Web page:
Geography - Theses, Dissertations, and other Required Graduate Degree Essays

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Multispectral video and supplementary reconnaisance photography remote sensing for delineating sedge stem density, Westham Island, British Columbia/Third world remote sensing and Indonesian application

Peer reviewed: 
No, item is not peer reviewed.
Date created: 
1993
Document type: 
Graduating extended essay / Research project
File(s): 
Senior supervisor: 
A.C.B. Roberts
Department: 
Geography
Thesis type: 
(Project) M.A.

Parks and resource policy: the role of British Columbia's provincial parks, 1911-1945/Price Lake moraines: neoglacial chronology and lichenometry study.

Peer reviewed: 
No, item is not peer reviewed.
Date created: 
1974
Document type: 
Graduating extended essay / Research project
File(s): 
Senior supervisor: 
Frank Cunningham
Department: 
Geography
Thesis type: 
(Project) M.A.

The development of a model for the life cycle of a closed agricultural colony/The Mennonite colonies of South America/The Mennonite colony of Spanish Lookout, British Honduras

Peer reviewed: 
No, item is not peer reviewed.
Date created: 
1971
Document type: 
Graduating extended essay / Research project
File(s): 
Senior supervisor: 
P. Wagner
Department: 
Geography
Thesis type: 
(Project) M.A.

Wilderness management: problem of survivial of a resource/ The West Coast Trail : a qualitative approach to the evaluation of recreation

Peer reviewed: 
No, item is not peer reviewed.
Date created: 
1972
Document type: 
Graduating extended essay / Research project
File(s): 
Senior supervisor: 
Timothy O'Riordan
Department: 
Geography
Thesis type: 
(Project) M.A.

Subcultural variations in responses to the urban environment

Author: 
Peer reviewed: 
No, item is not peer reviewed.
Date created: 
1969
Abstract: 

This research examines variations in man-environment relationships within contemporary industrial cities through a case study conducted in the city of Vancouver, British Columbia, with the two major aims of adding to cultural geographical knowledge of human behaviour and of aiding in the achievement of good environmental quality for all city residents. Specifically, it attempts to explain, in terms of cultural background the differences in the responses of a group of social welfare clients and a group of company directors to their environment. Some past and current geographical postulates are examined and found to be derivative of cognitive theory. This type of psychological theory is in turn reviewed and rejected in favour of a "mediation model" developed by C.E. Osgood and based upon stimulus-response principles. From this model and a consideration of the relations between the concepts of social class and culture, two hypotheses are advanced for testing: that the study groups will have significantly different perceptions of the City of Vancouver and that the connotative meanings of those landscape objects which are perceived by both groups will be significantly different. The testing of these hypotheses involved conducting two interviews with each of 30 subjects. The first, to discover their perceptions, used a questionnaire modified from one used by planner K. Lynch. It was found that the first hypothesis was valid, although a zone of overlap including five landscape objects occurred. To test whether the connotative meanings of these five objects were different for the study groups, a semantic differential test developed by C.E. Osgood was employed and it was discovered that the second hypothesis was true only for two of these objects. In the conclusion, the limitations of the study are discussed and its implications for both cultural geography and landscape change in the city are examined. It is suggested that Osgood's model of human behaviour is worthy of further study by geographers, that the semantic differential test is a useful addition to the repertory of techniques available to those studying man-environment relations and that human perception and meaning be considered as major variables, along with economics, in decisions on planned landscape change in the city.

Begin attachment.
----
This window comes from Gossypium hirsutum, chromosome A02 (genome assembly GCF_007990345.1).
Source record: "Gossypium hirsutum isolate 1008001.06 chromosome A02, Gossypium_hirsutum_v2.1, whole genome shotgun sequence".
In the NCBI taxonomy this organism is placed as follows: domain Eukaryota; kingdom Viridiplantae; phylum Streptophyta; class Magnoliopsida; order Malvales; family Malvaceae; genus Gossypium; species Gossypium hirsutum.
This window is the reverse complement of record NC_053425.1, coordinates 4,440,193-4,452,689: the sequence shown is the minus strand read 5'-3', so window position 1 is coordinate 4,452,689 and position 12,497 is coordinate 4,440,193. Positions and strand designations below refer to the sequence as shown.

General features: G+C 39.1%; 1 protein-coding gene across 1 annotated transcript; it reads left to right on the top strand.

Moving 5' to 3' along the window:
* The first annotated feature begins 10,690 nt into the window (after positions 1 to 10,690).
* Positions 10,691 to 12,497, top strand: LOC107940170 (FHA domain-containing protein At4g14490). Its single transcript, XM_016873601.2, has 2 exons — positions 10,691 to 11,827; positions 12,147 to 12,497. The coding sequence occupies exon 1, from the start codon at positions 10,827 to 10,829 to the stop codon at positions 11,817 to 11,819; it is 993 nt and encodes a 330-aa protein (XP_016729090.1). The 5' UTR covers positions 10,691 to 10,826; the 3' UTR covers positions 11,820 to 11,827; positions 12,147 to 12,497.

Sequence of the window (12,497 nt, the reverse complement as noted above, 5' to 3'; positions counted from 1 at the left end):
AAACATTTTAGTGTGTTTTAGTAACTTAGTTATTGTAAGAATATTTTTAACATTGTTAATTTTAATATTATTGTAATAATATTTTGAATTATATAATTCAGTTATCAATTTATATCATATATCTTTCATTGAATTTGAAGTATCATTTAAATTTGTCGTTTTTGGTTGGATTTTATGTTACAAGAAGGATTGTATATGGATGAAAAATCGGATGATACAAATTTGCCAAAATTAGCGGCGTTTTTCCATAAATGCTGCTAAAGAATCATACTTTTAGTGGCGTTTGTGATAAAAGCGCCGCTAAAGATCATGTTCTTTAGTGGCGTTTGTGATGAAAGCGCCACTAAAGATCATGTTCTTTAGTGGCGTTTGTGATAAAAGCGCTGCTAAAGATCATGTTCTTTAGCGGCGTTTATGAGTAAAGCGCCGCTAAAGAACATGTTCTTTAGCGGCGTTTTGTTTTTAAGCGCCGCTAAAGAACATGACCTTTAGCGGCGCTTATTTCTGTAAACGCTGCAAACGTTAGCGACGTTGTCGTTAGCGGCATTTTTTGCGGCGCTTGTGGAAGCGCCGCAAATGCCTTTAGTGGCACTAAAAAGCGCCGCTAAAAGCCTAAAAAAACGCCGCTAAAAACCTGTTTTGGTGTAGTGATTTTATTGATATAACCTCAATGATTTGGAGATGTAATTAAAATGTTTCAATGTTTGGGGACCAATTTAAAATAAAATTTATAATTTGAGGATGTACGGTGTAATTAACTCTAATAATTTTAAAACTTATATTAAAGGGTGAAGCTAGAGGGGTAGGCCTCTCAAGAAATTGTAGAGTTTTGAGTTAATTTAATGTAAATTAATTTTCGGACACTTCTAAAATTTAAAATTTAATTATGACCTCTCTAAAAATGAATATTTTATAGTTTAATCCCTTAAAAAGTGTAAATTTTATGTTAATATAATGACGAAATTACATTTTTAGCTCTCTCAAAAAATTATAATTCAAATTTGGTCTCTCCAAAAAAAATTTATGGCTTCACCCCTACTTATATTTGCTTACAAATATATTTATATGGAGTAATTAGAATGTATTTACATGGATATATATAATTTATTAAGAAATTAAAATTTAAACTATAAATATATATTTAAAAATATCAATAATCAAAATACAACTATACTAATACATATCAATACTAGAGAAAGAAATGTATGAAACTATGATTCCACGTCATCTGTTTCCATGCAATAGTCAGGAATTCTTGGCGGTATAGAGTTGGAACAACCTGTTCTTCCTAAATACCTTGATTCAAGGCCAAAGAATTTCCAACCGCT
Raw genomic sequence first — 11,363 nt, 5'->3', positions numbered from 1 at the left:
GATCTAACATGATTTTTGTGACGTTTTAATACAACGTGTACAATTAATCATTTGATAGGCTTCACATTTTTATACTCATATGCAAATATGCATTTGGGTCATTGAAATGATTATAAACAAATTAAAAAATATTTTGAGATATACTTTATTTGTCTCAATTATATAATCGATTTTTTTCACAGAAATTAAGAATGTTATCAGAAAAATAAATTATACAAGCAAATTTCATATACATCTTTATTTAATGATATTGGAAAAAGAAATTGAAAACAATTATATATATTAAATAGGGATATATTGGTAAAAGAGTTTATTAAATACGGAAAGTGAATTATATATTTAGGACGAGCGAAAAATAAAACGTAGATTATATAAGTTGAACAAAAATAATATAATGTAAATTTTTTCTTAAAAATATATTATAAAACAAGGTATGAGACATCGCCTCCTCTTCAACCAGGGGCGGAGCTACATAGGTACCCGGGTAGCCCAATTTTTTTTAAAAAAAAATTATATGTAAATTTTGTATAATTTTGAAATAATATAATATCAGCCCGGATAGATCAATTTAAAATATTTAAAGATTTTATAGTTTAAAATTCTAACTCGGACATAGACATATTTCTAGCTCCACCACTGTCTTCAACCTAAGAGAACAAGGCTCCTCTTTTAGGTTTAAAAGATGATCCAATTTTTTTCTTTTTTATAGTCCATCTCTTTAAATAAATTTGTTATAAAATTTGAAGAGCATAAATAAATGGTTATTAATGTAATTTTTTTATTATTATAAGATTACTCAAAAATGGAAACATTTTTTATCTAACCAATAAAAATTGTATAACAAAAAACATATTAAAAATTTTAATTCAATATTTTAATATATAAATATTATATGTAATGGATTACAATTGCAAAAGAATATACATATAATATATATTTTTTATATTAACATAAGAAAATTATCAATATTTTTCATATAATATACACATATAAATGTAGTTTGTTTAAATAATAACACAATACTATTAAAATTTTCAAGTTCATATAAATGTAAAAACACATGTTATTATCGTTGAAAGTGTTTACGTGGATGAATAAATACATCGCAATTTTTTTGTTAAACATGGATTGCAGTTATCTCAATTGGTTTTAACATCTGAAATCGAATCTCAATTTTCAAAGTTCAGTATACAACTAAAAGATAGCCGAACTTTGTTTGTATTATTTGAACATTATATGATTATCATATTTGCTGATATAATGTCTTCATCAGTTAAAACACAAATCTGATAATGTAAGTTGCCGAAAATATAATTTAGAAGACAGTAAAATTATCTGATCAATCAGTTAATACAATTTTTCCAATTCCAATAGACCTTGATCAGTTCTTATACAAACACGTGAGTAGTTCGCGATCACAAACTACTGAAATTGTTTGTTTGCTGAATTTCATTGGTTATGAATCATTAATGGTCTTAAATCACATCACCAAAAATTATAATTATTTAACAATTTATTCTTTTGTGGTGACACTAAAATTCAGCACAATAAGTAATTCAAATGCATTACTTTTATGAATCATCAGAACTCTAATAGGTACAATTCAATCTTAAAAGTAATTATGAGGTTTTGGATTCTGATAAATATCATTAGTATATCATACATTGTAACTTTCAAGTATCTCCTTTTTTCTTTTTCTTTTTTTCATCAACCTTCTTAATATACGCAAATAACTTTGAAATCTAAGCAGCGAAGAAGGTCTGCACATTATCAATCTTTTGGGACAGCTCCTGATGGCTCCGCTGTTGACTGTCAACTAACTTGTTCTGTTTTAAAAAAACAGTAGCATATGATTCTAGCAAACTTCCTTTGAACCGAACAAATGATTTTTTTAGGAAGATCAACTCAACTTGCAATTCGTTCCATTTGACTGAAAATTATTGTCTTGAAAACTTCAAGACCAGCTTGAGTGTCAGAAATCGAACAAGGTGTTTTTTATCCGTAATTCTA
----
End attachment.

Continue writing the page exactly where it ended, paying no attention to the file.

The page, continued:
Document type: 
Thesis
File(s): 
Senior supervisor: 
P.L. Wagner
Department: 
Geography
Thesis type: 
(Thesis) M.A.

Intraspecific diversity in trembling aspen (Populus tremuloides, Salicaceae) in Waterton Lakes National Park, Alberta: a biogeographic perspective

Peer reviewed: 
No, item is not peer reviewed.
Date created: 
1990
Abstract: